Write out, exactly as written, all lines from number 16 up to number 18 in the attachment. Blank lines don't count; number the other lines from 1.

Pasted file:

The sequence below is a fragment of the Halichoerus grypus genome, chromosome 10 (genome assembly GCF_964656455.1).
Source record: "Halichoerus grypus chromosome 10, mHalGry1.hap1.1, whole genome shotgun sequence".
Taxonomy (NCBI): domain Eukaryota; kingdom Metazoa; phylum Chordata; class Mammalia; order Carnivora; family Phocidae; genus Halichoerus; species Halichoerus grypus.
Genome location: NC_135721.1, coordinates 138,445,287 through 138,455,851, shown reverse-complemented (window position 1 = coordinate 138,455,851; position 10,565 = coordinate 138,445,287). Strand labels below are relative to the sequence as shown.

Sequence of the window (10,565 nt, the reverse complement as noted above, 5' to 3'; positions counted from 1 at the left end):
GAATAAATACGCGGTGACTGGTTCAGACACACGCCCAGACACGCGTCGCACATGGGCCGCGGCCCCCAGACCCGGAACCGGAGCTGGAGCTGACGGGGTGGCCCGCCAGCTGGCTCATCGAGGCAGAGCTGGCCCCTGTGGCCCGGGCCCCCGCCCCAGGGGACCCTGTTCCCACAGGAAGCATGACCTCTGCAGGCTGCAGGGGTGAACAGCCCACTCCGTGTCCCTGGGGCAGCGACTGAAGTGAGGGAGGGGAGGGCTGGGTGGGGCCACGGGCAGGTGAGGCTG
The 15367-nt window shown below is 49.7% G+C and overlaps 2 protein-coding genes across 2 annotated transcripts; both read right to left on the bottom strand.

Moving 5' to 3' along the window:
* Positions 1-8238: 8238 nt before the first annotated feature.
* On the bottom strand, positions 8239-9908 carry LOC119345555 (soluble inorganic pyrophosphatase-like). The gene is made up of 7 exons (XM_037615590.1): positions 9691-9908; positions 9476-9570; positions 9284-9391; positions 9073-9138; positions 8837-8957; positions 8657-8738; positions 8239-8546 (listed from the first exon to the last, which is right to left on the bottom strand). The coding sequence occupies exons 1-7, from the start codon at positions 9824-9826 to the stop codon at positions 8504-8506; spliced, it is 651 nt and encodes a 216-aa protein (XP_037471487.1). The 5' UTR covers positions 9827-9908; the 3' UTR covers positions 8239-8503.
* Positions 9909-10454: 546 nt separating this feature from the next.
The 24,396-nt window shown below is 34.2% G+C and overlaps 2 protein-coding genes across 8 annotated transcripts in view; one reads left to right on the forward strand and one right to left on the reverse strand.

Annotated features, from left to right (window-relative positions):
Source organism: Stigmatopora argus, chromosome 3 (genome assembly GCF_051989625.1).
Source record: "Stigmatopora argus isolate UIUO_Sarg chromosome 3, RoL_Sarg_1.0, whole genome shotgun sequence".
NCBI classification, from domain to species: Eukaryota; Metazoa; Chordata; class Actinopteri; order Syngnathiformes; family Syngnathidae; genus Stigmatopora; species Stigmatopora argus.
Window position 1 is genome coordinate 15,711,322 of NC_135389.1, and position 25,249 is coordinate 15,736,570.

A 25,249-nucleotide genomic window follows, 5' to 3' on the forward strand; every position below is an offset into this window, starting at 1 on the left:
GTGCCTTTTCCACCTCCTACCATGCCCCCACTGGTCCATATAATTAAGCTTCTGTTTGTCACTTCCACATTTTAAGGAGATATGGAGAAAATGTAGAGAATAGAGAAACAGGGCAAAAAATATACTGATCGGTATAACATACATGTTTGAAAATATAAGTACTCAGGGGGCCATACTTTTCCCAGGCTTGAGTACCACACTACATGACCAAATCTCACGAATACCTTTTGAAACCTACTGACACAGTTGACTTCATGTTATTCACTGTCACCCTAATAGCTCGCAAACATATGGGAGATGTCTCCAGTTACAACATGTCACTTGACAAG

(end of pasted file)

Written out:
NCBI classification, from domain to species: Eukaryota; Metazoa; Chordata; class Actinopteri; order Syngnathiformes; family Syngnathidae; genus Stigmatopora; species Stigmatopora argus.
Window position 1 is genome coordinate 15,711,322 of NC_135389.1, and position 25,249 is coordinate 15,736,570.

A 25,249-nucleotide genomic window follows, 5' to 3' on the forward strand; every position below is an offset into this window, starting at 1 on the left: